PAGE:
or, The Hitchhiker’s Guide to Fear and Loathing at a Public Library Reference Desk

AAA/Posit Science Donates Headaches to Libraries

   February 9th, 2010 Brian Herzog

car wreckIt's always sad when good intentions cause problems. This seems to be the case with a donation Massachusetts libraries are receiving from AAA Southern New England and Posit Science.

Massachusetts is considering requiring older drivers to get retested to keep their driver's license. To help prepare drivers for this possibility, and to help all drivers in general, AAA of Southern New England has partnered with Posit Science, a brain fitness software developer, to provide libraries in the state with $1 million worth of free copies of their DriveSharp software for our patrons to use (read press releases).

Considering the emails and other chatter I've seen on this program, here are some of the things that went wrong:

  • AAA seems to have announced this to its members before mentioning it to libraries, because many libraries are only finding out about this program when their patrons ask for it
  • Libraries are receiving two copies of the software on CD-ROM, and AAA/Posit Science is suggesting we install one on an in-library computer and let one circulate
    • CD is a horrible format for software - I will fight for my fax machine before I lift a finger to save the CD format
    • Most libraries use Deep Freeze or some other software that prevents any data being saved session-to-session; it appears this software is only useful to patrons if their progress is saved
    • Most libraries cannot dedicate one of their public workstations to this software - which is almost required, because if a library installs this on one of their internet workstations, you just know that any time someone comes in to use the software, someone will be on that computer checking their email or something
  • The software is limited by the number of licenses
    • Each library was sent 25 license codes, and the company recommends library staff include one code with the CD each time it gets checked out. There's even a place that says "Librarian: Put license code sticker here"
      • Except they didn't send the license codes printed on stickers - just a sheet of paper with 25 code numbers
      • This means library staff need to pay for the stickers and spend time typing them up
      • And the codes are something like P423ZY78Q which means there is plenty of room for transcription error
    • Putting a sticker on something might not sound like a lot of work, but it is prohibitively labor-intensive for most libraries, not to mention a new layer of complexity having to track this particular CD and apply the sticker every time it circulates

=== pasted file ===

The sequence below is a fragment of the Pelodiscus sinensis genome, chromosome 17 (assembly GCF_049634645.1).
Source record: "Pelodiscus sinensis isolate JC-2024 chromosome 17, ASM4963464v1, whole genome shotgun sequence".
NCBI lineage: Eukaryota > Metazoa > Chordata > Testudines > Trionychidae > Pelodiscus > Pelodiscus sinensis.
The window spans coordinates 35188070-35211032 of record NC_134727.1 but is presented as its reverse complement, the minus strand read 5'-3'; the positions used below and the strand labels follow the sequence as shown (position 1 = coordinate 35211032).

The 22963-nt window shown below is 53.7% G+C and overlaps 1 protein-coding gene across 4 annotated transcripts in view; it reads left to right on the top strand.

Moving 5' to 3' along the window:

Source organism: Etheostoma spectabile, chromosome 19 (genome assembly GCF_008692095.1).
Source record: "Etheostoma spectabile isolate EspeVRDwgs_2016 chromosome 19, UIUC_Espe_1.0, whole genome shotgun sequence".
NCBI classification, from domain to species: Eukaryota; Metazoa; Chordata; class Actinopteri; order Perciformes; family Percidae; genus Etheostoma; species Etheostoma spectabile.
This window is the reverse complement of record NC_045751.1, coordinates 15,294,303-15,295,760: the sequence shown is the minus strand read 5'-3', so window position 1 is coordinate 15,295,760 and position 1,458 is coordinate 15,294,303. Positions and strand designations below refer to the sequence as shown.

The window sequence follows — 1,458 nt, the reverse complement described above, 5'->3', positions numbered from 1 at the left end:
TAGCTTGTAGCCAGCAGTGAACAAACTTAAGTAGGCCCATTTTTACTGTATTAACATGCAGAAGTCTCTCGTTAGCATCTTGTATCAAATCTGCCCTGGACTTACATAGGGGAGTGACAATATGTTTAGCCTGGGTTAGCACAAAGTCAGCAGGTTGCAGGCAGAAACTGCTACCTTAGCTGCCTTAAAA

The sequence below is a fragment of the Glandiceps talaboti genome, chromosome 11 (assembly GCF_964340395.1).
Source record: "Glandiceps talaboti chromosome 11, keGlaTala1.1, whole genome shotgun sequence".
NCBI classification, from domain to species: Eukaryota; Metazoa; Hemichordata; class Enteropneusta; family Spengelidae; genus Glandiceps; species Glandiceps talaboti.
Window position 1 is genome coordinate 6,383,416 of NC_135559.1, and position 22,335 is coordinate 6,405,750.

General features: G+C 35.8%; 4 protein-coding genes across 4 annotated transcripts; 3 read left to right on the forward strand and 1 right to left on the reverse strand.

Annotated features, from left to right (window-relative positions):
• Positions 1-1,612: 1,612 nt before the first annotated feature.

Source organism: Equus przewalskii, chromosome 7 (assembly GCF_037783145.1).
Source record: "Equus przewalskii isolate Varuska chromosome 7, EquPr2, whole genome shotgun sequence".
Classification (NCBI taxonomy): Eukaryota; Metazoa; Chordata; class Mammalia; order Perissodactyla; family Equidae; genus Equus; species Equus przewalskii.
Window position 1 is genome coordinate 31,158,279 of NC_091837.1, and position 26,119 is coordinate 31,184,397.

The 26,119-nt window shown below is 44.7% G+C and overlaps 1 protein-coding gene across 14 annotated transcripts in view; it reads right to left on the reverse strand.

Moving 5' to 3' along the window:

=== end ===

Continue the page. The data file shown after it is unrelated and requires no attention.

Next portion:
• And after the 25 codes are used, the CDs become useless unless we contact them for more codes

A $1 million donation is great and incredibly generous - but I'm sure many libraries are just throwing these CDs away instead of deal with the hassle of offering them. I don't know if libraries were consulted beforehand or not, but I doubt it.

A much simpler execution would have been to make this software available online - no CDs to pay for or fuss with, less cost of mailing everything to libraries, and patrons could use it on any computer.

Besides: I know this is a useful free tool, and available to everyone. But, if a tax software company (or any company) sent us a free version of their software on CD and said, "hey, install this on your computers and lend it out to patrons," should we rush to do that?

I don't mean to whine about how complicated it is to be a librarian, but most people don't think about what it takes to offer a whole lot of stuff to a whole lot of people. User Experience needs to be evaluated at every step of the chain, not just the beginning and end. Maybe this was the easiest thing for the company to produce, and maybe it's the best software in the world. However, most end users will never see it, because the middle of the chain - the distribution points (libraries) - don't have the time, staff, expertise or inclination to deal with it.

Bad UX. Sadly, it sounds like much of that $1 million donation was completely wasted.

And of course, since AAA is telling their customers to get this CD at the library, we either deal with the headache of processing and offering it, or the headache of telling patrons we don't have it.

In my library, we decided to circulate one of them and keep the other in reserve in case the first disk is lost or damaged. We're also including the entire list of 25 codes, and asking the patron to cross off the numbers as they use them, instead of messing around with stickers.

UPDATE 2/11/10: I've spoken with both Steven Aldrich from Posit Science and Mary Maguire from AAA Southern New England, and they are both researching some of these issues on their end. Hopefully I'll soon be able to post more information on how the software works and a few circulation models some libraries have found successful.

UPDATE 2/22/10: Steven Aldrich pointed me to a presentation of some models libraries can use to offer this software, as well as how to make it work with programs like Deep Freeze. Very helpful - thank you Steven. Also, check out his blog post for more insight on this program.

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